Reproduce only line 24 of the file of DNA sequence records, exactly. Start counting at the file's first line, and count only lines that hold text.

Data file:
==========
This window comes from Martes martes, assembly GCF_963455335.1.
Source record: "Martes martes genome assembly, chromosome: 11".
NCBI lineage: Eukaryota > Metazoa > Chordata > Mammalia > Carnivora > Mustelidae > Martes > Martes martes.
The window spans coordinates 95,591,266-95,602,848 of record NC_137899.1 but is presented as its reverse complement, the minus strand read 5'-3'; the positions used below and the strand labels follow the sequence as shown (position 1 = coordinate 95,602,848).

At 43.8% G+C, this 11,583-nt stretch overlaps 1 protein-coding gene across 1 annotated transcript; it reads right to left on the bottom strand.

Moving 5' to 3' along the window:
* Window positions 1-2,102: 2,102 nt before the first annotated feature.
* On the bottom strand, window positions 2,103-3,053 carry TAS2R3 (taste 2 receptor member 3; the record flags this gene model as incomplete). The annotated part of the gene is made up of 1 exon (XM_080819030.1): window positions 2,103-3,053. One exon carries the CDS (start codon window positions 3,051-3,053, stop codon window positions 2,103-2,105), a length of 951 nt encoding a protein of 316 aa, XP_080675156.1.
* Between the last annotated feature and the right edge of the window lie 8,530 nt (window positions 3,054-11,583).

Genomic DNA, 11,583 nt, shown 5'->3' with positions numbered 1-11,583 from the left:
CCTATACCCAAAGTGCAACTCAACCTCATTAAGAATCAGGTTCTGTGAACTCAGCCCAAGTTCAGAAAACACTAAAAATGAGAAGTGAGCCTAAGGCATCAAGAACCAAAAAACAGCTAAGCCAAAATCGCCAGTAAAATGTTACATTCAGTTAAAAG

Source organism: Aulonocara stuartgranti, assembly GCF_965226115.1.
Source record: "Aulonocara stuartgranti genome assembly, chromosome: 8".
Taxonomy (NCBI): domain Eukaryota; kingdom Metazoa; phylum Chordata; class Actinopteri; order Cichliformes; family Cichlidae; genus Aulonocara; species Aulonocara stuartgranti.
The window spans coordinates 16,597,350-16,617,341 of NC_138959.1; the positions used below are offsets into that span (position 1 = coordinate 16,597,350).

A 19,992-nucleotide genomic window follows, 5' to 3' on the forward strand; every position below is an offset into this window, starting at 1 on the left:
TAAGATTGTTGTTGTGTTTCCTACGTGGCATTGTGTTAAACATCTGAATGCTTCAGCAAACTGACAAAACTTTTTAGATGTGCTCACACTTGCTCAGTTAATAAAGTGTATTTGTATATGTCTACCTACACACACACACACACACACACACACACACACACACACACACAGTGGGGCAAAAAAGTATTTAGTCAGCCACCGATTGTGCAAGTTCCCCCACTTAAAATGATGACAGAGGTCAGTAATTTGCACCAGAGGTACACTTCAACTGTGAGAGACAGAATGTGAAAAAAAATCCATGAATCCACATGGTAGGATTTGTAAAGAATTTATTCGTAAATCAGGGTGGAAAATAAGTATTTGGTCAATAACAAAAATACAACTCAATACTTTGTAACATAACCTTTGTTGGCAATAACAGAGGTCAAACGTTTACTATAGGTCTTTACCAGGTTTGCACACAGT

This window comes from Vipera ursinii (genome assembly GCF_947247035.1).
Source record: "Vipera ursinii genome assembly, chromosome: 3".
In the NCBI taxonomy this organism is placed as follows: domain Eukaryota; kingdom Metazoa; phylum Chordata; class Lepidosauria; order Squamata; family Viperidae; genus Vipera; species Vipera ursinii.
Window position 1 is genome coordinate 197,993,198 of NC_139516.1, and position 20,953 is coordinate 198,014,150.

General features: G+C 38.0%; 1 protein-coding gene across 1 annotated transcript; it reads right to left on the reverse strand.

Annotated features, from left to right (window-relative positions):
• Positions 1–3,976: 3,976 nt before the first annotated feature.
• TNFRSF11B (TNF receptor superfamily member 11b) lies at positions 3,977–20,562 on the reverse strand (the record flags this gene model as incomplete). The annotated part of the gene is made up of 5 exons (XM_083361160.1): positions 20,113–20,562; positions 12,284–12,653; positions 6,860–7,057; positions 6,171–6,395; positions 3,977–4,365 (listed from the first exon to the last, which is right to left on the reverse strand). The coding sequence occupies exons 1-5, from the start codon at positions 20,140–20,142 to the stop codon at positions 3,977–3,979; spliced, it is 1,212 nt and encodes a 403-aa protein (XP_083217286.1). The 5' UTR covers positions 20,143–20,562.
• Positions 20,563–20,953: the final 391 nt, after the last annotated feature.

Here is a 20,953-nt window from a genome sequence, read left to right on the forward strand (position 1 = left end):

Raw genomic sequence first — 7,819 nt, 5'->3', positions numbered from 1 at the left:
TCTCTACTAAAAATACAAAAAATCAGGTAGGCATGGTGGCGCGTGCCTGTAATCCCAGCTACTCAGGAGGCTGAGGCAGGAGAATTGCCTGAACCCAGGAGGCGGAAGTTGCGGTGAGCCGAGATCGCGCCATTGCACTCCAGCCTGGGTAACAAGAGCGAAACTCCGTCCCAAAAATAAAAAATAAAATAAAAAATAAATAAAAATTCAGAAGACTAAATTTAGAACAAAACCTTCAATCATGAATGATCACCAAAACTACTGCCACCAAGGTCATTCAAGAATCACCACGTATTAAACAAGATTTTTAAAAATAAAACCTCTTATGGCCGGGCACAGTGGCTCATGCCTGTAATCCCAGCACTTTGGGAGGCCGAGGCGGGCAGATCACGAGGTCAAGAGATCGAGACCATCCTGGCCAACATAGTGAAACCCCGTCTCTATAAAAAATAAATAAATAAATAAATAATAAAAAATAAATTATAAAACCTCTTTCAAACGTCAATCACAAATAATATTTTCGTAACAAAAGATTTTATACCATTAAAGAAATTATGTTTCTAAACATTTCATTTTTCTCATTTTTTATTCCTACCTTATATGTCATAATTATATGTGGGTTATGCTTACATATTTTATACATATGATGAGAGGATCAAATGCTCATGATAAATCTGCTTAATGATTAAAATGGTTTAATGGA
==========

• Positions 1–3,976: 3,976 nt before the first annotated feature.